the Rio Grande Catholic Article
DMRS offers aid to young migrants affected by new deportation policy
Catholic News Service /
7/5/2012 11:12:56 AM
Combined staff and wire report
Diocesan and Migrant Services is offering special assistance to migrants affected by the federal administration’s decision to emphasize the prosecutorial discretion provisions of the nation’s immigration laws.
Repeating over and over that "it's the right thing to do," President Barack Obama announced June 15 that effective immediately, the U.S. will stop deporting certain young people who are in the country illegally because they were brought to the United States as minors. The action was taken under existing law that allows for prosecutorial discretion.
As Obama described the order, eligible applicants between the ages of 15 and 30, who arrived in the U.S. by the age of 16 and have been here at least five years, will be able to request "temporary relief from deportation proceedings and apply for work authorization."
"Let's be clear," Obama said. "This is not amnesty, this is not immunity, this is not a path to citizenship, this is not a permanent fix. It is a temporary stopgap measure that allows us to focus our resources."
Iliana Holguin, director of Diocesan Migrant and Refugee Services, issued a press release stating the agency will be conducting free community education sessions every Tuesday at 10 a.m. in an effort to provide information and answer questions regarding the Obama administration's announcement.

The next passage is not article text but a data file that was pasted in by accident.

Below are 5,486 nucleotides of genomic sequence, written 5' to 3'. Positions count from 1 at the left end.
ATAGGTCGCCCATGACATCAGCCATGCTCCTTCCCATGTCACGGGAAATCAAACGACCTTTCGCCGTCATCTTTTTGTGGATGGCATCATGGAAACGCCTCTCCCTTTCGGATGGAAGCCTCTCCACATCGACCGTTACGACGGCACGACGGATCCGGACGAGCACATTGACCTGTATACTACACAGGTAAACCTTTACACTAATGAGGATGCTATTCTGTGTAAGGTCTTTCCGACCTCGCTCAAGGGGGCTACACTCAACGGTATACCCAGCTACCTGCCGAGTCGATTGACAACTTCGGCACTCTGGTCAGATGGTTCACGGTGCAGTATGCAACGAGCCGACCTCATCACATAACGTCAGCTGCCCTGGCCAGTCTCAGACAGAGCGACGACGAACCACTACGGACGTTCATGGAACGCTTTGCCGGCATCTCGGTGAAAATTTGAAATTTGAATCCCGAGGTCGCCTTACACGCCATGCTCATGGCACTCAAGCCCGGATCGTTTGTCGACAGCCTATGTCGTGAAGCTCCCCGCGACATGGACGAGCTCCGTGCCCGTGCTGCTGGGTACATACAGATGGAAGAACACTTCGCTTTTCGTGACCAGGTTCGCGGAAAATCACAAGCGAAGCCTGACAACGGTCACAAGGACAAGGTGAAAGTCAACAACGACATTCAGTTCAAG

The agency is located at 2400A E. Yandell Blvd..
Under the memorandum issued by Department of Homeland Security Secretary Janet Napolitano, the press release said, individuals who demonstrate that they meet the following criteria will be eligible, on a case-by-case basis, to receive deferred action status for a period of two years, subject to renewal, and will be eligible to apply for employment authorization:
*Came to the US while under the age of 16 and are not above the age of 30;
*Were present in the US on June 15, 2012 and have continuously resided in the US for at least five years preceding that date;
*Are currently in school, have graduated from high school, have obtained a GED, or are honorably discharged veterans of the Coast Guard or Armed Forces of the US; and,
*Have not been convicted of a felony offense, a significant misdemeanor offense, multiple misdemeanor offenses, or otherwise pose a threat to national security or public safety.
Holguin said “DMRS and the Catholic Diocese of El Paso applaud the administration's effort to ensure that young people who were brought to the US through no fault of their own as young children and meet the criteria above will not be removed from the country or be placed into removal proceedings. The administration's directive, however, is no substitute for the passage of the DREAM Act by Congress, which would give these youth a path to citizenship and a chance to become full-fledged Americans.”
Catholic News Service contributed to this report.
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